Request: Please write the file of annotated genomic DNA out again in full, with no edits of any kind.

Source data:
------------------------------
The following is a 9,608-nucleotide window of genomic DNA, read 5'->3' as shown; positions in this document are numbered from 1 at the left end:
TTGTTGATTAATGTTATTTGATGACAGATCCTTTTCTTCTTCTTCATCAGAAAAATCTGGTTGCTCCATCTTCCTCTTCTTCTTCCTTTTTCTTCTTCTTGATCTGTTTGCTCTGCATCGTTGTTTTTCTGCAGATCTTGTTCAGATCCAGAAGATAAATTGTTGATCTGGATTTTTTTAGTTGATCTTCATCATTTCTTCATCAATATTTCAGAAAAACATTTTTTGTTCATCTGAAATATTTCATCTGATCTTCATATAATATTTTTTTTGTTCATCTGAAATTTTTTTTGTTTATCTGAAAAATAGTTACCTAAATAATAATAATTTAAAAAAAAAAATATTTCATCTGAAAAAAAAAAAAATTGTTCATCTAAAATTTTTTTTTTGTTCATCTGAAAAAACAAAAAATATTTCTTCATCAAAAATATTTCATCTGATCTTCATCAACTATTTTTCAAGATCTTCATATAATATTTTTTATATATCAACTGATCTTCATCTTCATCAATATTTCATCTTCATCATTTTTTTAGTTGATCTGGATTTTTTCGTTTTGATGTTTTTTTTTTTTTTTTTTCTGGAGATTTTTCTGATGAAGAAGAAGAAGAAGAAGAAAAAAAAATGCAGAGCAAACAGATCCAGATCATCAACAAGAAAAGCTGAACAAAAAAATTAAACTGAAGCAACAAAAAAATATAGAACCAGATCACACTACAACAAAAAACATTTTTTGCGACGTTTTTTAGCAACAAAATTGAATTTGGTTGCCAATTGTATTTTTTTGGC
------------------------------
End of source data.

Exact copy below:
The following is a 9,608-nucleotide window of genomic DNA, read 5'->3' as shown; positions in this document are numbered from 1 at the left end:
TTGTTGATTAATGTTATTTGATGACAGATCCTTTTCTTCTTCTTCATCAGAAAAATCTGGTTGCTCCATCTTCCTCTTCTTCTTCCTTTTTCTTCTTCTTGATCTGTTTGCTCTGCATCGTTGTTTTTCTGCAGATCTTGTTCAGATCCAGAAGATAAATTGTTGATCTGGATTTTTTTAGTTGATCTTCATCATTTCTTCATCAATATTTCAGAAAAACATTTTTTGTTCATCTGAAATATTTCATCTGATCTTCATATAATATTTTTTTTGTTCATCTGAAATTTTTTTTGTTTATCTGAAAAATAGTTACCTAAATAATAATAATTTAAAAAAAAAAATATTTCATCTGAAAAAAAAAAAAATTGTTCATCTAAAATTTTTTTTTTGTTCATCTGAAAAAACAAAAAATATTTCTTCATCAAAAATATTTCATCTGATCTTCATCAACTATTTTTCAAGATCTTCATATAATATTTTTTATATATCAACTGATCTTCATCTTCATCAATATTTCATCTTCATCATTTTTTTAGTTGATCTGGATTTTTTCGTTTTGATGTTTTTTTTTTTTTTTTTTCTGGAGATTTTTCTGATGAAGAAGAAGAAGAAGAAGAAAAAAAAATGCAGAGCAAACAGATCCAGATCATCAACAAGAAAAGCTGAACAAAAAAATTAAACTGAAGCAACAAAAAAATATAGAACCAGATCACACTACAACAAAAAACATTTTTTGCGACGTTTTTTAGCAACAAAATTGAATTTGGTTGCCAATTGTATTTTTTTGGC